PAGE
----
¶ 4 According to Jane's complaint, as the owner and operator of Jasmine's Day Care, Alejandra was obligated to supervise Janie and Janet while they were under her care. Alejandra was also obligated to protect the children from "exploitation, neglect, and abuse while under her care." Both counts of the complaint alleged that Jasmine's Day Care, through Alejandra, was negligent in the following ways:

"a. Failed to provide adequate supervision while Janie Doe was in her care;
b. Allowed her spouse, Adam [sic] Contreras, who was not an assistant, to be alone with Janie Doe, in violation of 89 Ill. Adm. Code 406.14(k);
c. Failed to adequately protect Janie Doe from exploitation, neglect and abuse while under her care; and
d. Was otherwise careless and negligent."

         Janie and Janet were allegedly "emotionally and physically injured" as a result of these negligent acts and omissions.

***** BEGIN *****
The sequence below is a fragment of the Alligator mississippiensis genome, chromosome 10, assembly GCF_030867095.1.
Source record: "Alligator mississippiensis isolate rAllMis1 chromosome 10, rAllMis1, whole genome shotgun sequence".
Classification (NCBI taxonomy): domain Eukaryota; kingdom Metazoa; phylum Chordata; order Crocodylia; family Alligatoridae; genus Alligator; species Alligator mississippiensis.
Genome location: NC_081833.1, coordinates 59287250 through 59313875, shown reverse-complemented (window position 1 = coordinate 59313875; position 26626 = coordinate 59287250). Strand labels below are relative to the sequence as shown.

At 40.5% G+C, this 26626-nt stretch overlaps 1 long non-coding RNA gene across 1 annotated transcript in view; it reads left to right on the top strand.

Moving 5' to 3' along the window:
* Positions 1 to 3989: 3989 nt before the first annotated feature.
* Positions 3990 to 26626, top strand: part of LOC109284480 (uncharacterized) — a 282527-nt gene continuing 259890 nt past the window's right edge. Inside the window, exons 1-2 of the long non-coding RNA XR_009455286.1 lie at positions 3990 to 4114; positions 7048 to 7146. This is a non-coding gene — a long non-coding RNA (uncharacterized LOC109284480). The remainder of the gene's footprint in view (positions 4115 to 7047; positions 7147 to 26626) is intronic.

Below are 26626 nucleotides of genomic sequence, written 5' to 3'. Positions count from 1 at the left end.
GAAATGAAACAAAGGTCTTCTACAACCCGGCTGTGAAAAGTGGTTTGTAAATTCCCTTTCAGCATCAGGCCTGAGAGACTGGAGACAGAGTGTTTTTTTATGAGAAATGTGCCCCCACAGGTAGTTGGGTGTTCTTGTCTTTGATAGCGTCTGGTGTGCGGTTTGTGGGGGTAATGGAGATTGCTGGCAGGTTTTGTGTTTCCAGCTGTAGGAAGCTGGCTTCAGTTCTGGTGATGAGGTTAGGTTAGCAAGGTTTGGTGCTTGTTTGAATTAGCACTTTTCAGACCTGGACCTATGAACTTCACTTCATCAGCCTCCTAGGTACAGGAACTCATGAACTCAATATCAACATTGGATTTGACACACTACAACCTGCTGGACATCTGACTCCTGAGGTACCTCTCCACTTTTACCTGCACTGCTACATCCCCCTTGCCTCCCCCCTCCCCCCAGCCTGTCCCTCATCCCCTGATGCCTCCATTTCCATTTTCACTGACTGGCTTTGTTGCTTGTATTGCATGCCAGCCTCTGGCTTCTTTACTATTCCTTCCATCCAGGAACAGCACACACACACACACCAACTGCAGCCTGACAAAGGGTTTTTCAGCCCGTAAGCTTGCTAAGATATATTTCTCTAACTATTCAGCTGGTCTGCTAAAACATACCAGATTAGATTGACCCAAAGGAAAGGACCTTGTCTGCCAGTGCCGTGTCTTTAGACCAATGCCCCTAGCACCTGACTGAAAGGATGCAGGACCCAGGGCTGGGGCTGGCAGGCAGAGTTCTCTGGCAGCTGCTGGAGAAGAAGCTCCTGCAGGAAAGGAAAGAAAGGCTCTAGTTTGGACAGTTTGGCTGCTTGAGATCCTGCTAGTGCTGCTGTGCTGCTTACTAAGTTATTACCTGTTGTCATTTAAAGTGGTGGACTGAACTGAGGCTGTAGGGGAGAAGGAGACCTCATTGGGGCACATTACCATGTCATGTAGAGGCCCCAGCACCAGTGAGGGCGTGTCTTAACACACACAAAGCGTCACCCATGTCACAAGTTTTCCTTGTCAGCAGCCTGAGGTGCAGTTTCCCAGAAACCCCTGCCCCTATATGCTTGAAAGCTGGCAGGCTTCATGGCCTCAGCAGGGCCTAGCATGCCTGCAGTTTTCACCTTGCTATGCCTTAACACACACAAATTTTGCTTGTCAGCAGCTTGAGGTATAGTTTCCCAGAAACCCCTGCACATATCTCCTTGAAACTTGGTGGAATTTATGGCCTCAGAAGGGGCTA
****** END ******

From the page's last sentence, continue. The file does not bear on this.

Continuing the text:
¶ 5 Allstate subsequently filed a two-count complaint for declaratory judgment against Alejandra, Adan, Jasmine's Day Care, and Jane. This action was docketed in the circuit court as No. 17-MR-709. Only count I of the complaint for declaratory judgment is relevant to this appeal. Allstate alleged that it issued a homeowner's insurance policy to Alejandra and Adan, which was in effect at the time of the misconduct detailed in the complaint in the underlying action. The policy contained an endorsement for home-day-care coverage. Coverage X of the policy also provided family liability protection as follows:

"Subject to the terms, conditions and limitations of this policy, Allstate will pay damages which an insured person becomes legally obligated to pay because of bodily injury or property damage arising from an occurrence to which this policy applies, and is covered by this part of the policy." (Emphases in original.)

         Coverage X contained the following "expected injury" exclusion:

"Losses We Do Not Cover Under Coverage X:
1. We do not cover any bodily injury or property damage intended by, or which may reasonably be expected to result from the intentional or criminal acts or omissions of, any insured person. This exclusion applies even if: